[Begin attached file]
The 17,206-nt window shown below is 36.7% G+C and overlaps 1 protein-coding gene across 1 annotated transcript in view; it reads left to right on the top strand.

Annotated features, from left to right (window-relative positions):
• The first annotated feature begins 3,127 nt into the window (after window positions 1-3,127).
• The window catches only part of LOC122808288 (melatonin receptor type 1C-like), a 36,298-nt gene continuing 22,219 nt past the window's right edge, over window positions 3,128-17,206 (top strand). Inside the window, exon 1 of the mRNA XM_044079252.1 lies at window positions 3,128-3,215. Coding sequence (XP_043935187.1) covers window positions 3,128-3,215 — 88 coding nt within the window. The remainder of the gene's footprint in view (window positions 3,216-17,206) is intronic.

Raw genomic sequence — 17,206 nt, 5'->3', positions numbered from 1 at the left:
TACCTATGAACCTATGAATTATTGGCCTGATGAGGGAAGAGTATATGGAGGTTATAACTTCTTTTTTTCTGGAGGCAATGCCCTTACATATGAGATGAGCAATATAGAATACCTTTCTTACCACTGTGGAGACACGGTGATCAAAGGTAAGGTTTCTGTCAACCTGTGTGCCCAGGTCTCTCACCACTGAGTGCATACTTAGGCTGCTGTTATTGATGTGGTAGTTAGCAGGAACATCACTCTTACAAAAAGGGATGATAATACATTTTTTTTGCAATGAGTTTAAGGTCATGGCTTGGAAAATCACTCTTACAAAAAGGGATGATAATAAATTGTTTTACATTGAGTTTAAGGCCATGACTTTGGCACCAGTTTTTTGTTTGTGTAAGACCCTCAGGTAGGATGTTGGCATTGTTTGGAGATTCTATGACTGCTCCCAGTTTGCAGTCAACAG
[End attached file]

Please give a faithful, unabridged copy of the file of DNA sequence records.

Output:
The 17,206-nt window shown below is 36.7% G+C and overlaps 1 protein-coding gene across 1 annotated transcript in view; it reads left to right on the top strand.

Annotated features, from left to right (window-relative positions):
• The first annotated feature begins 3,127 nt into the window (after window positions 1-3,127).
• The window catches only part of LOC122808288 (melatonin receptor type 1C-like), a 36,298-nt gene continuing 22,219 nt past the window's right edge, over window positions 3,128-17,206 (top strand). Inside the window, exon 1 of the mRNA XM_044079252.1 lies at window positions 3,128-3,215. Coding sequence (XP_043935187.1) covers window positions 3,128-3,215 — 88 coding nt within the window. The remainder of the gene's footprint in view (window positions 3,216-17,206) is intronic.

Raw genomic sequence — 17,206 nt, 5'->3', positions numbered from 1 at the left:
TACCTATGAACCTATGAATTATTGGCCTGATGAGGGAAGAGTATATGGAGGTTATAACTTCTTTTTTTCTGGAGGCAATGCCCTTACATATGAGATGAGCAATATAGAATACCTTTCTTACCACTGTGGAGACACGGTGATCAAAGGTAAGGTTTCTGTCAACCTGTGTGCCCAGGTCTCTCACCACTGAGTGCATACTTAGGCTGCTGTTATTGATGTGGTAGTTAGCAGGAACATCACTCTTACAAAAAGGGATGATAATACATTTTTTTTGCAATGAGTTTAAGGTCATGGCTTGGAAAATCACTCTTACAAAAAGGGATGATAATAAATTGTTTTACATTGAGTTTAAGGCCATGACTTTGGCACCAGTTTTTTGTTTGTGTAAGACCCTCAGGTAGGATGTTGGCATTGTTTGGAGATTCTATGACTGCTCCCAGTTTGCAGTCAACAG